NO 5-2201, obtained by the Officer over Buckman's telephone from one identifying himself as "Sam," belonged to the Hollywood and Sunset Top Shop at 4501 Sunset Boulevard. The officers proceeded to that location; one telephoned the number and asked for "Sam," and was told by a male voice that Sam had gone home, but that "his partner, Tony, is here. You had better talk to him." Tony then spoke to the officer, who told him his name was "George," he was the phone spot operator, he was to call Sam, and he had a lot of action. Tony said, "You mean bets?" the officer said "yes," and Tony replied, "Well, give them to me." The officer did so and signaled the other officer that Tony was taking the bets; the next voice heard on the telephone was that of the officer. The latter seeing the signal, entered the premises and observed Anthony Louis LaCroix seated at a desk listening to the telephone and writing on a piece of paper, a betting marker (Exhibit 7). LaCroix said he did not take action at that location but someone called and he was writing down bets to give to Sam; that Sam's telephone was HO 9-1659 and his address was 7465 Hawthorne; and that he was not a bookmaker and had no knowledge of Sam's being one.

Three officers immediately proceeded to 7465 Hawthorne Avenue; one called HO 9-1659. A female voice answered the telephone; the officer asked for Sam; shortly he heard a male voice say, "Hello, this is Sam"; the officer said, "This is George, the phone spot operator. Has the office called you yet?" ... and he had some action to get rid of; and, Sam said, "Give it to me." The officer gave some bets to Sam and signaled the other officers who entered the premises. They observed Sam Chernock seated talking on the telephone and writing on a piece of paper, a betting marker (Exhibit 8). Chernock told the officers he was not a bookmaker but a bettor and he was just taking a bet for a friend; that he phoned his action to HO 2-8725 (George Buckman's number) [186 Cal. App. 2d 45] and had been doing so for four months; and that "Lefty" (Reynolds) usually picked up and paid off the money. Another betting marker was found in his wallet.

At the trial, Drugan testified that he was in the automotive repair business, did not make any bets on August 11, had made some a week or 10 days before for himself, does not know any of the other defendants and did not talk to a person named "Lefty"; Reynolds testified he is an accountant for Universal Lumber Co., is not referred to as "Duke" but is called "Lefty," knows Chernock, played the horses, called a number August 11th to place a bet and a voice answered they were having a little trouble so he left his office number, later received a call, the party told him he wanted him to write down some information--names of people, horses and bets--and while he was doing so an officer came in and arrested him, and he did not realize what he was doing and "was more or less helping out ..."; LaCroix testified he is a former Louisiana policeman, answered a telephone call August 11 and took a message that the caller asked him to write down and give to "Sam" as a tip, and he knows none of the defendants except Sam Chernock; and Chernock testified that he knows only LaCroix and Reynolds, has never taken a bet from anyone for the purpose of recording it with a bookie, on August 11 he received a call from a man who said he knew a friend of his, had a tip and to write it down, and as he was doing so he was arrested. Buckman did not testify.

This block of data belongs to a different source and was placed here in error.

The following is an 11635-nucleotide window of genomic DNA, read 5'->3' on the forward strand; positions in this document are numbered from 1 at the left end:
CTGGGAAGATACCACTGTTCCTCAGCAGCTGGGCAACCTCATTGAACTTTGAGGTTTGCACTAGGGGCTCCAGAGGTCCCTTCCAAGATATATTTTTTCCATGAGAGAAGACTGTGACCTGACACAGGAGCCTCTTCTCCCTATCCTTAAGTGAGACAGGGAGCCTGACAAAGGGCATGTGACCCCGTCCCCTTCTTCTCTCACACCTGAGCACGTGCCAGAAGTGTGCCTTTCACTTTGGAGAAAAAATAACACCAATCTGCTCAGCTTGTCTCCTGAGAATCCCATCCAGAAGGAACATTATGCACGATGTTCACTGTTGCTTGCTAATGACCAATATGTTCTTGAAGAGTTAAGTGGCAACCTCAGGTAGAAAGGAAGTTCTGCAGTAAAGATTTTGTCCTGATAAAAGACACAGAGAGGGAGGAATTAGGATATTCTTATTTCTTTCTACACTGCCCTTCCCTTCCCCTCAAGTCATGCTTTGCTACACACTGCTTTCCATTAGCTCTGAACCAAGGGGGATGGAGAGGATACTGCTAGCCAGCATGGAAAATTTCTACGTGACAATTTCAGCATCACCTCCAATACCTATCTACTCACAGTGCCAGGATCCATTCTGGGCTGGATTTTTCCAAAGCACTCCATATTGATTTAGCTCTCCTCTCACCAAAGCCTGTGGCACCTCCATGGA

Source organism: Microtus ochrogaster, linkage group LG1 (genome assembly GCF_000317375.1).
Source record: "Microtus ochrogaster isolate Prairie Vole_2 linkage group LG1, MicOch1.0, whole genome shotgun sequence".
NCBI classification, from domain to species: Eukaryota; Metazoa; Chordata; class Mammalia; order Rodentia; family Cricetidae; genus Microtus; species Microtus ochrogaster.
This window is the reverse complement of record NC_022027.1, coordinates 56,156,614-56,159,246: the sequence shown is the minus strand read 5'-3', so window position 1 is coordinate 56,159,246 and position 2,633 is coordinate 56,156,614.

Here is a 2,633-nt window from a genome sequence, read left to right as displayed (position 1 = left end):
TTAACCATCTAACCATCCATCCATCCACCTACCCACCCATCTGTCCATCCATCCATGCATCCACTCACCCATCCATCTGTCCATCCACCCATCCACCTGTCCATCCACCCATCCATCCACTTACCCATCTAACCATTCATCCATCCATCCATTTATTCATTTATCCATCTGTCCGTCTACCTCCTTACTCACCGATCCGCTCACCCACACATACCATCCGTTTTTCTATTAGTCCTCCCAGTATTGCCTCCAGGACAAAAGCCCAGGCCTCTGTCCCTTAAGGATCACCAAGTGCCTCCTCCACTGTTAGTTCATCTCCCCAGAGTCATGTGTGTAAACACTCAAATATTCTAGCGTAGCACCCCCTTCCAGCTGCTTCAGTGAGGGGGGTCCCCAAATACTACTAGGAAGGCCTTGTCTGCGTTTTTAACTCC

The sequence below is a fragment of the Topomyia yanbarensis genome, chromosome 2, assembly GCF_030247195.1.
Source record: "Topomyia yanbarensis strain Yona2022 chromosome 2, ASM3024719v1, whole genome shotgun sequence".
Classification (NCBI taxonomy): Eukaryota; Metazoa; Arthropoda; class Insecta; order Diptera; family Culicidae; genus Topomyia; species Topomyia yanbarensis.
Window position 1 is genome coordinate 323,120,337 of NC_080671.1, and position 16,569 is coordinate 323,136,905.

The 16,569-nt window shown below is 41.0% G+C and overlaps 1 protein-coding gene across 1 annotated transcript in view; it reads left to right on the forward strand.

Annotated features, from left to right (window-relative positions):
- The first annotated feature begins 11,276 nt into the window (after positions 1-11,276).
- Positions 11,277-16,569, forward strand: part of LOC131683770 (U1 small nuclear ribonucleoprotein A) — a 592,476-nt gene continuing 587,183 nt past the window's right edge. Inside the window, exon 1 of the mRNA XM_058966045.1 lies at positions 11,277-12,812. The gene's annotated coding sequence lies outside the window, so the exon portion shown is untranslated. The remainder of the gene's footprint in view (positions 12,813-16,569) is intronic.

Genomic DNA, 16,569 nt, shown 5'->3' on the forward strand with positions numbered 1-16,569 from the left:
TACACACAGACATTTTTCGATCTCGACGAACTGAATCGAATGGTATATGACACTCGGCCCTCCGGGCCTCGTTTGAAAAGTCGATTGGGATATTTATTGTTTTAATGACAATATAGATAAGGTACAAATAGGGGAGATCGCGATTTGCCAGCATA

Appellant Drugan urges that there is no evidence that he ever conspired with his codefendants, and in any event could not have done so since he knew none of them, placed no bets with them and no act was done in concert with any of them. He further argues that inasmuch as evidence of the anonymous information that he was accepting bets at the Dunkirk number on Beverly Boulevard and forwarding them to the Hollywood number (admitted only to establish probable cause) and of the telephone call received by the officer at the Hollywood (Buckman's) number informing him that "Ray" had been arrested with a whole string of bets in his pocket was hearsay and cannot be used against him, he did not make the statement to the officer that he recognized the telephone voice of "Lefty" as his bookie, and even if he did it was not connected up with the conspiracy, and there is no proof he occupied the premises with bookmaking paraphernalia for the purpose of recording and registering bets--the evidence is insufficient to support his conviction under all counts. He offers little or no [186 Cal. App. 2d 46] legal argument, cites no authorities and extensively argues the facts and what inferences he feels the trial court should have deduced from them.